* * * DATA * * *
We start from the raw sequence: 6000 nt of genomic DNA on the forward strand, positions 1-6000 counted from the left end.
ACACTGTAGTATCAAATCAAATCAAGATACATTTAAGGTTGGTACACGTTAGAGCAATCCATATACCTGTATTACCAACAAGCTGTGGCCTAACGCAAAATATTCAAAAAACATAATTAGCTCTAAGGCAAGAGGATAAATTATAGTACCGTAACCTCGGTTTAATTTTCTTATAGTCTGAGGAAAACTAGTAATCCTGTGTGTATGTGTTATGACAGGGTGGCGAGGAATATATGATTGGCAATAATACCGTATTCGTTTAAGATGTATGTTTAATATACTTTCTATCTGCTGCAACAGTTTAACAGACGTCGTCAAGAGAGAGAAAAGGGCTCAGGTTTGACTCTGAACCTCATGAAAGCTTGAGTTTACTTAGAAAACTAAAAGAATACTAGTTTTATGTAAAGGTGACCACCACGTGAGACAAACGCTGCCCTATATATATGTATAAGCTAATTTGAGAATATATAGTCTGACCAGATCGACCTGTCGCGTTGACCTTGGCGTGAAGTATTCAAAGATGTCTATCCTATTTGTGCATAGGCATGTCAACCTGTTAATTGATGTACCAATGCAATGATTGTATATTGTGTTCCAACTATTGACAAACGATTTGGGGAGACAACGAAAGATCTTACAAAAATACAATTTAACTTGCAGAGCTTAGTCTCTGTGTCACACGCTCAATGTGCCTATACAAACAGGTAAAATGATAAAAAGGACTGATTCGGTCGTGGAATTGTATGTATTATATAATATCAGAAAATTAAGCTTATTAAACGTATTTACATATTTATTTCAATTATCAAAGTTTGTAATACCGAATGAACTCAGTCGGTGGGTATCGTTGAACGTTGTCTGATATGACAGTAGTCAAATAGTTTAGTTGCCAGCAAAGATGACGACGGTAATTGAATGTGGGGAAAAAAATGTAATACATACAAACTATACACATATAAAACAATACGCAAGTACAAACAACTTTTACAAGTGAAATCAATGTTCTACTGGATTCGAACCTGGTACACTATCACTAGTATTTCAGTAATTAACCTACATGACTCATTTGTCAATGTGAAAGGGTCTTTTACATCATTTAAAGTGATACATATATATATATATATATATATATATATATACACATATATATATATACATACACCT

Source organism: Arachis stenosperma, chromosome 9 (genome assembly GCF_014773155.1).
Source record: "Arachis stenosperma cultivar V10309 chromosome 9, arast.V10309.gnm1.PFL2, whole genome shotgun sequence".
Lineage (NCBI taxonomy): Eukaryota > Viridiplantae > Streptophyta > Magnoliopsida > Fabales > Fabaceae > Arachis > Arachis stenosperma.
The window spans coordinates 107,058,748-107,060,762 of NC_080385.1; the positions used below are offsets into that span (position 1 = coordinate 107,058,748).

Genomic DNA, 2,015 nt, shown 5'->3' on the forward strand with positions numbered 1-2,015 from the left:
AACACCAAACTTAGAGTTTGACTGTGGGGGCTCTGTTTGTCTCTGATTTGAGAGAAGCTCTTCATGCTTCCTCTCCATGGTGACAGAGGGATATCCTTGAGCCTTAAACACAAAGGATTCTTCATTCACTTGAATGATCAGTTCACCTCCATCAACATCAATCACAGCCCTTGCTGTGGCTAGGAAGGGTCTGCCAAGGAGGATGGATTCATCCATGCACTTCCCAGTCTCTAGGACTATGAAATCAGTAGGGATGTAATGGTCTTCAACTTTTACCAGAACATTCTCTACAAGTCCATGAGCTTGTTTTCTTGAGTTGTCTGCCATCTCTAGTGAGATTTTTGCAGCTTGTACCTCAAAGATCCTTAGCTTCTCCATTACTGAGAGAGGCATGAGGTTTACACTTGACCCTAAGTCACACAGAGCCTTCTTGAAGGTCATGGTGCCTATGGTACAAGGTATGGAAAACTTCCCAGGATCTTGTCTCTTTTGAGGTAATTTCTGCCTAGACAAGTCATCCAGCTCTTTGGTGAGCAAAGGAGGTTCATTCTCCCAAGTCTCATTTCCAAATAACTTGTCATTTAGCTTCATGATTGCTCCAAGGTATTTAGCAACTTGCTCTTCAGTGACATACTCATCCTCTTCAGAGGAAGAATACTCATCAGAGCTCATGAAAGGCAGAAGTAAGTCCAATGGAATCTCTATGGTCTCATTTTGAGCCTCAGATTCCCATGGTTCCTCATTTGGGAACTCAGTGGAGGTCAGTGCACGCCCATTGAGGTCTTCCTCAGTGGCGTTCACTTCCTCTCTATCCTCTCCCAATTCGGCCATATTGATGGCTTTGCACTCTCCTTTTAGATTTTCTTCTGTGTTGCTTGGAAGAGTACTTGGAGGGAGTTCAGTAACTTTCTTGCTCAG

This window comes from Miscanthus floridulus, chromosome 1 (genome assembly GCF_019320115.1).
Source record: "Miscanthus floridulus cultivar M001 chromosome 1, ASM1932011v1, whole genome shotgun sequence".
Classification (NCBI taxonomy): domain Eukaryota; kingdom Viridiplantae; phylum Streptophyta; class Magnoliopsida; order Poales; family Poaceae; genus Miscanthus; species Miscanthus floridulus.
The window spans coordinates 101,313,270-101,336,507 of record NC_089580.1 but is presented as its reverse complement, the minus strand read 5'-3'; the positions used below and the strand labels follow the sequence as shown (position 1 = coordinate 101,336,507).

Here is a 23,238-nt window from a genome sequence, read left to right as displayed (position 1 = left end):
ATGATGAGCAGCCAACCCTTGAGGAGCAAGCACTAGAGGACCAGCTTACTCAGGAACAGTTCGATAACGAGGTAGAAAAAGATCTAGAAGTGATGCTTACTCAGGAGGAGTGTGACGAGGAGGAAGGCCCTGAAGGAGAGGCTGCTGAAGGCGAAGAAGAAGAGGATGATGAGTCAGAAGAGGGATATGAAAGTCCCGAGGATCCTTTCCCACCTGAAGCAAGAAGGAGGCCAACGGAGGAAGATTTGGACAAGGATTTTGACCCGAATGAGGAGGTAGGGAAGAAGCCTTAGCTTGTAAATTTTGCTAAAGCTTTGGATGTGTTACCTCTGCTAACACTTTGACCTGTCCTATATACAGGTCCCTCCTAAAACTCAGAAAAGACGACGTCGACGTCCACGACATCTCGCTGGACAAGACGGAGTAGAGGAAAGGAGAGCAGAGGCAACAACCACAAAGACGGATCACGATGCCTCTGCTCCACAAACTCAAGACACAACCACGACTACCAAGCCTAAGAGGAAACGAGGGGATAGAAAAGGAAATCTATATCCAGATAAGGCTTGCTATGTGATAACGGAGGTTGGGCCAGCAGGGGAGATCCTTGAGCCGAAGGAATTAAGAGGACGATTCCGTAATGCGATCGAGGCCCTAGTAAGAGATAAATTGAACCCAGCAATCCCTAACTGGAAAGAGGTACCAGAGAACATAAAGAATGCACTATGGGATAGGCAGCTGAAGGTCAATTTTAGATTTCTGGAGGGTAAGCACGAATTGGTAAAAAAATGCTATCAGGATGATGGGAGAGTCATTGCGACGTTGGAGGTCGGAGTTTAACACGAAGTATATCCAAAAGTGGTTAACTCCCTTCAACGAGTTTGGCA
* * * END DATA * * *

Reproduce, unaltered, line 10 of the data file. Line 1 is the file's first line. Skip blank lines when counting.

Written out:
Source record: "Miscanthus floridulus cultivar M001 chromosome 1, ASM1932011v1, whole genome shotgun sequence".